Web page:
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Taiwan's Council of Agriculture minister criticizes China's unfair trade practices

'China will end up suffering the most if it continues linking trade with politics': Chen Chi-chung

Council of Agriculture Minister Chen Chi-chung (right).

Council of Agriculture Minister Chen Chi-chung (right). (CNA photo)

TAIPEI (Taiwan News) — Council of Agriculture minister Chen Chi-chung (陳吉仲) said on Thursday (March 4) that if Beijing does not improve its handling of international trade and continues to link trade with politics, its trading partners will unite and China will ultimately suffer the most.

Chen made the remarks during an interview with the hosts of the radio station Super FM98.5, Chien Yu-yan (簡余晏) and Wang Chie-min (汪潔民). They were discussing the recent Chinese import ban on Taiwanese pineapples.

The minister said that if China continues to deal with political issues with other countries by retaliating economically, it will provoke affected nations into uniting against it. “In the end, the biggest loser will be China itself,” he remarked.

Last November, Beijing imposed new customs inspections on Australian rock lobsters to check them for traces of minerals and metals, according to Australian Agriculture Minister David Littleproud. Australian government data shows that China was the destination for approximately 94 percent of the Antipodean nation’s rock lobster exports.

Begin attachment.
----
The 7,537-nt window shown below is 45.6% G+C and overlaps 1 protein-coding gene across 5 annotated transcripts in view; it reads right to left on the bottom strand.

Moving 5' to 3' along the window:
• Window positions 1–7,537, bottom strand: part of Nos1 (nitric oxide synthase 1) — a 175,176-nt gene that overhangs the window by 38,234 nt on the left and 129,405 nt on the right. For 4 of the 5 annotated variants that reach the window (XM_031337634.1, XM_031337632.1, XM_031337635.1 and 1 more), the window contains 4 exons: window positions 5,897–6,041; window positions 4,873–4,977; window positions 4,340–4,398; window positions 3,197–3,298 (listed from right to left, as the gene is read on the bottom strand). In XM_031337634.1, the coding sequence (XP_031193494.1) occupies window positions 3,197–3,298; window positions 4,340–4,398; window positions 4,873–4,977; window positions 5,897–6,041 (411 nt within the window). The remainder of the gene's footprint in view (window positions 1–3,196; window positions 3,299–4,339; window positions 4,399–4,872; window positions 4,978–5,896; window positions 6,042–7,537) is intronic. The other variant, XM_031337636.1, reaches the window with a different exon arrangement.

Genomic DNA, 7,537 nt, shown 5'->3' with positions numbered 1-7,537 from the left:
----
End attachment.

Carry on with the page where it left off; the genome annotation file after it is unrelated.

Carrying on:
That same month, China introduced an anti-dumping tariff of up to 212 percent on Australian wine. This has caused China-bound wine exports to plummet by 95 percent, according to initial estimates by Australian Grape and Wine Incorporated.

China has only been the top export destination for the country's wine since 2016, and in four years it has grown to account for 36 percent of wine export revenue in Australia, according to IBISworld.

Beijing’s moves are seen as retaliation for Sydney’s request that World Health Organization member states support an independent investigation into the origin and spread of the coronavirus.

Last week, Beijing banned Taiwanese pineapples, citing “harmful creatures” found on the fruit that threaten China’s agriculture. China’s Taiwan Affairs Office said the decision was “totally rational and necessary” and that customs had a responsibility to prevent plant-borne diseases from entering the country.

In response, the Taiwanese government launched a social media campaign to promote the nation’s pineapples, while local politicians publicly supported pineapple farmers. Meanwhile, Taiwanese companies and citizens alike rushed to purchase the tropical fruit in bulk and ultimately bought an entire year's worth in just four days.